As tens of thousands of barrels of oil spew into the Gulf of Mexico every day, legislators on Thursday turned their attention toward ensuring that what happened off the Gulf Coast doesn't occur somewhere inside the United States.
During an afternoon hearing, the Senate Surface Transportation and Merchant Marine Infrastructure, Safety, and Security Subcommittee discussed how the federal government could improve pipeline safety as it anticipates reauthorizing the Pipeline and Hazardous Materials Safety Administration (PHMSA). The agency, which is responsible for ensuring the safety of U.S. pipelines, expires in September.
"The ongoing Deepwater Horizon crisis in the Gulf is an unfortunate wake-up call not only to oil production safety, but to the safety of the Nation’s vast oil and gas pipeline system," said Sen. Kay Bailey Hutchinson.
Three thousand companies operate over 2.5 million miles of pipeline carrying flammable and dangerous fuels, such as natural gas and diesel, across the United States to the nation's homes and businesses, according to PHMSA.
While the number of pipeline incidents has declined by 50 percent over the past two decades, accidents still happen. Fifty-eight people have been killed, 225 people have been injured, and $900 million in property damage has occurred since November 2006, said Carl Weimer, executive director of the Pipeline Safety Trust, a watchdog group. And in just the past month alone, a natural gas pipeline exploded in Texas and two oil pipeline spills occurred in Alaska and Utah, noted Sen. Jay Rockefeller (D-WV).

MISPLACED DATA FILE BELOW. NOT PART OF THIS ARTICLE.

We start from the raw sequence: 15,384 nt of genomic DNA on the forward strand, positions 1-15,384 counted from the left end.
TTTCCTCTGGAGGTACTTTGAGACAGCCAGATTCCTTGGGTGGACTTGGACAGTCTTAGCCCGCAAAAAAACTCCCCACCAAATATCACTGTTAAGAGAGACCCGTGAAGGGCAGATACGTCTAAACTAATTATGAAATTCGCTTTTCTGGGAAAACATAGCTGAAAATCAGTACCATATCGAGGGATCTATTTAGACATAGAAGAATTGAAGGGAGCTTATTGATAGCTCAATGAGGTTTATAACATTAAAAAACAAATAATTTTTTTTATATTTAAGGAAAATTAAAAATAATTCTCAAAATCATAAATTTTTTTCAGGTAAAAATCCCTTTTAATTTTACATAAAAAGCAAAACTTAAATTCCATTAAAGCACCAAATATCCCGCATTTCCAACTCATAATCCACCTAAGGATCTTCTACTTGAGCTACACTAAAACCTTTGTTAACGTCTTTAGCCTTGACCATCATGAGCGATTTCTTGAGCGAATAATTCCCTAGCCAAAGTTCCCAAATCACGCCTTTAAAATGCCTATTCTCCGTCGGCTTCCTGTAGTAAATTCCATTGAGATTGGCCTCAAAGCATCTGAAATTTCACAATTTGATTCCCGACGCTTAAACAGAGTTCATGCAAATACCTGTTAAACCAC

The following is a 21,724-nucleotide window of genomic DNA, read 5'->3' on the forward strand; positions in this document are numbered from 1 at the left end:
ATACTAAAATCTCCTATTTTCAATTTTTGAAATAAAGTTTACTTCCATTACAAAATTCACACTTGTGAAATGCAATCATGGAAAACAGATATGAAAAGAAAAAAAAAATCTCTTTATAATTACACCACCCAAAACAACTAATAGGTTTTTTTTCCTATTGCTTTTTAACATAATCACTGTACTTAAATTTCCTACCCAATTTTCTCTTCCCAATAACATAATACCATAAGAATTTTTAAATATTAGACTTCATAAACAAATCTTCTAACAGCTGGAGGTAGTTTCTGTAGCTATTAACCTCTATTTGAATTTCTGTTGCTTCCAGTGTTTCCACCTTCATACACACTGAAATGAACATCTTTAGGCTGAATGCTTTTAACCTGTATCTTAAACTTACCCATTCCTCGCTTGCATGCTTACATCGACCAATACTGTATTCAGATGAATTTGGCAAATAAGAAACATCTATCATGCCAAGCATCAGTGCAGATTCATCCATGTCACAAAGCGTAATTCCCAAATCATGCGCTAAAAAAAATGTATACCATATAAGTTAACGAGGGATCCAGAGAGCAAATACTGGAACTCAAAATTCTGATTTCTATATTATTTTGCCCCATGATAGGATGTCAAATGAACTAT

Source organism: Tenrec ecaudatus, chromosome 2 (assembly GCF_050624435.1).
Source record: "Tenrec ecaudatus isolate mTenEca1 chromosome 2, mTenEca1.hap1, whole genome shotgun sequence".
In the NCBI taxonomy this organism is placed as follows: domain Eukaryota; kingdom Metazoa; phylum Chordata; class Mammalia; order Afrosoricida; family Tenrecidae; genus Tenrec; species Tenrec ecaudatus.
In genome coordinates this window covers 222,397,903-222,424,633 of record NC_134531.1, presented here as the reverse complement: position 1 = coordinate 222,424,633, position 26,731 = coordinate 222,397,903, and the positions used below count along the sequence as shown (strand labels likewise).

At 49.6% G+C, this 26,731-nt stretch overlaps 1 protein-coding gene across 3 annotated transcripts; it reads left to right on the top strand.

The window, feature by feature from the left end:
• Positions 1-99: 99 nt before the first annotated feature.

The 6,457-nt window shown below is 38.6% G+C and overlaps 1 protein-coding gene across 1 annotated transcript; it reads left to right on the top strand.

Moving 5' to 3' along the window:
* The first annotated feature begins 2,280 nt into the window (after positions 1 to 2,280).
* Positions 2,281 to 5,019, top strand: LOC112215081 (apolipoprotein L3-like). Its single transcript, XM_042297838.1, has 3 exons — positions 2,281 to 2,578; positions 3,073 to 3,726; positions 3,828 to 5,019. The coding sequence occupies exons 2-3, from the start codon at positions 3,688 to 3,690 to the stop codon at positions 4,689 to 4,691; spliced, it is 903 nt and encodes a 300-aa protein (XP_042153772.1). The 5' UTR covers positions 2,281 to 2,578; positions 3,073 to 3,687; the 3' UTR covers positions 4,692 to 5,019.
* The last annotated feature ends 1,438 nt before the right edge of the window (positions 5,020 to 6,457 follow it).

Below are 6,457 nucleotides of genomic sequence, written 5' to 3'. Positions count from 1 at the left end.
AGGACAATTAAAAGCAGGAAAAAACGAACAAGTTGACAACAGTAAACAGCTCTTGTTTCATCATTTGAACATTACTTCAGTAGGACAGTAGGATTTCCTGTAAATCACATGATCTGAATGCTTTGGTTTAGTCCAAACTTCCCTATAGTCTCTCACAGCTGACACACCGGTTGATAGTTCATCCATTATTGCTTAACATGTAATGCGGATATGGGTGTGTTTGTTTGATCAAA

Despite these incidents, PHMSA Administrator Cynthia L. Quarterman told legislators her office within the Department of Transportation has made significant strides toward ensuring the safety of the nation's pipeline systems.
Under the Pipes Act of 2006, Congress empowered the PHMSA to aggressively regulate companies responsible for operating the nation's pipelines. Since then, Quartman explained, the agency has increased its inspection staff and mandated gas distribution pipeline operators implement an integrity management plan that requires they install excess flow valves, which cut off gas to a house when a line breaks, in new and replaced service lines for single family homes when feasible.